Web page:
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Installing Firebird From Source On Linux

This ‘How To’ article outlines the steps required to compile and install the Firebird database server on a Linux machine.

Download the latest version of the source code from

At the time of writing this article, the latest version was

Replace the URL below with the latest version, or get the source code package onto the Linux machine with some other method.

$ wget ""

Extract the downloaded package.

$ tar xjvf Firebird-

The file list will flow through on the screen while they get extracted.

Change the working folder to the Folder that got created in the extraction.

$ cd Firebird-

Before running the Firebird configure script, make sure your build environment is set up with the required packages.

On Ubuntu, you can run the following command to install the required packages:

$ sudo apt-get build-dep firebird2.1-classic

(While the above command references a older version of Firebird, the packages required are still the same).

Also make sure that xinetd has been installed, as Firebird uses it to start up the server process. If it is not currently installed, use the following command to install it:

$ sudo apt-get install xinetd

Run the configuration script to prepare for compilation, and to make sure all required library’s are installed.

$ ./configure

If you get the following error appearing:

configure: error: termcap support not found

you will need to install the libncurses5-dev package:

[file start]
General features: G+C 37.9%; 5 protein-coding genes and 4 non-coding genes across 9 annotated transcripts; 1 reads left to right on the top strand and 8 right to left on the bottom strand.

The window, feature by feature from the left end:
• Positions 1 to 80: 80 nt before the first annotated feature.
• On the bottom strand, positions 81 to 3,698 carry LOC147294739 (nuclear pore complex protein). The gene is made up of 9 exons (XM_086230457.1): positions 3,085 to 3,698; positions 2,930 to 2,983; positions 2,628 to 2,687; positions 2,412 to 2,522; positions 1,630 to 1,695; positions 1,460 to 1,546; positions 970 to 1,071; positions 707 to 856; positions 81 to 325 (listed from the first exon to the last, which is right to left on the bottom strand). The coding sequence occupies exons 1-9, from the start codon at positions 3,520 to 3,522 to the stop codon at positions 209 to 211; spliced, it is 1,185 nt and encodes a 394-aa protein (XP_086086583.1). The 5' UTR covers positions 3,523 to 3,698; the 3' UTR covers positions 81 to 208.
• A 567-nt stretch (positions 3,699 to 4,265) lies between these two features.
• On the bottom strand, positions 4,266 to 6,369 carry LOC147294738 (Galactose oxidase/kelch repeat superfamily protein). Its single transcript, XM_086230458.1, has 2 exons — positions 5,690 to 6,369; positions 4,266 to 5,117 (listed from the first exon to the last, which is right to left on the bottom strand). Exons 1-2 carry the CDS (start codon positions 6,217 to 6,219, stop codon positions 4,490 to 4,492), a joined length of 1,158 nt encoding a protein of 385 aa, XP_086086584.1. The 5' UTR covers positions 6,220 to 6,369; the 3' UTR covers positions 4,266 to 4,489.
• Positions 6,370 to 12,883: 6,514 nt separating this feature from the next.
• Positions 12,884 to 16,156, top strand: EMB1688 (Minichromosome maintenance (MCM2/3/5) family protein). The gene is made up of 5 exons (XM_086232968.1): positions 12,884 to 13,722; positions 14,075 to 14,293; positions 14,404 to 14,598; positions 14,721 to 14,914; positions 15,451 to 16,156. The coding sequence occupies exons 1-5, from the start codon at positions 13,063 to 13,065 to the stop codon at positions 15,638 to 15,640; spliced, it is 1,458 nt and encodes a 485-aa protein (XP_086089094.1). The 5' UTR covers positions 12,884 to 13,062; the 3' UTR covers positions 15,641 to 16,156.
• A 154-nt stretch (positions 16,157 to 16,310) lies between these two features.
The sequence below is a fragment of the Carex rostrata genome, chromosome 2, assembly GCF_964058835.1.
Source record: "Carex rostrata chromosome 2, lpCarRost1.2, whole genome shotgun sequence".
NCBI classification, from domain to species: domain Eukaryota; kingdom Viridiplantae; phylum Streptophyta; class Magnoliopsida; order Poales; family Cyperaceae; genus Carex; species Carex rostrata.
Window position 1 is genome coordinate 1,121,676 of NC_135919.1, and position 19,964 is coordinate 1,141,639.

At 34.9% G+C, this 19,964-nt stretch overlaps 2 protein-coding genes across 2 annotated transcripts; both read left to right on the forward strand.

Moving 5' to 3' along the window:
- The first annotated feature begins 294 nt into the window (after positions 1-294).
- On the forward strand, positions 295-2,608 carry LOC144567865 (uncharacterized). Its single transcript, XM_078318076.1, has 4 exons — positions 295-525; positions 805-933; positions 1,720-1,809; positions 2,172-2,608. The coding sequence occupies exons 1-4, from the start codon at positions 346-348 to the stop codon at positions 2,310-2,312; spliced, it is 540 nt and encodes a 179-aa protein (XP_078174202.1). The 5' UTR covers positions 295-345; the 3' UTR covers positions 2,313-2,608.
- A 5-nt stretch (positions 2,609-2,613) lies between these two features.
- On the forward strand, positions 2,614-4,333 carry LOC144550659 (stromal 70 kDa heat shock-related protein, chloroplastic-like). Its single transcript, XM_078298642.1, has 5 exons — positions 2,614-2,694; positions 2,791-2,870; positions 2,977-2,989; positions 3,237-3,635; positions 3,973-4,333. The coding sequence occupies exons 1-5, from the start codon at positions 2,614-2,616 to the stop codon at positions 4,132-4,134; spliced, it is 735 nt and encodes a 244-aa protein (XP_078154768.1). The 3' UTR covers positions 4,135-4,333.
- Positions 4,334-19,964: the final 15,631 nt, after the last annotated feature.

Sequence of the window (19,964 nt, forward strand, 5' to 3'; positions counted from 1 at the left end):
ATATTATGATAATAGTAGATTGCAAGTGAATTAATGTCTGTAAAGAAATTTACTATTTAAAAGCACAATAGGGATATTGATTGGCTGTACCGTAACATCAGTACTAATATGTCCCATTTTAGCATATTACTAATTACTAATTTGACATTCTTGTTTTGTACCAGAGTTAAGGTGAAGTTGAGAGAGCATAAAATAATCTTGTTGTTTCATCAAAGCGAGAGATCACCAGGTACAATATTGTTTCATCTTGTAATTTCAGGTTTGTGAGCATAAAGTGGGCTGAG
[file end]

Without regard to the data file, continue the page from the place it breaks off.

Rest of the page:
$ sudo apt-get install libncurses5-dev

If you did get that error, and installed libncurses, run the configure command again.

Confirm that all the configuration options in the configuration summary are as you need.

Sample configuration summary output:

The Firebird2 package has been configured with the following options:

                   Architecture : ClassicServer
                          Debug : disabled
                    Raw devices : enabled
                   Service name : gds_db
                   Service port : 3050
                   GPRE modules : c_cxx.cpp

                    Install Dir : /usr/local/firebird

Run the ‘make’ command to start compiling Firebird.

$ make

This process may take awhile…

Finally, run the ‘make install’ command to install the newly compiled Firebird package to the system folders on your Linux installation.

$ sudo make install

You will be asked to enter in the new password for the SYSDBA user. Set this to anything you want, however keep in mind that the default is “masterkey”, and unfortunately some applications may be hard coded to use this.

Firebird should now be installed on the system and ready to use.

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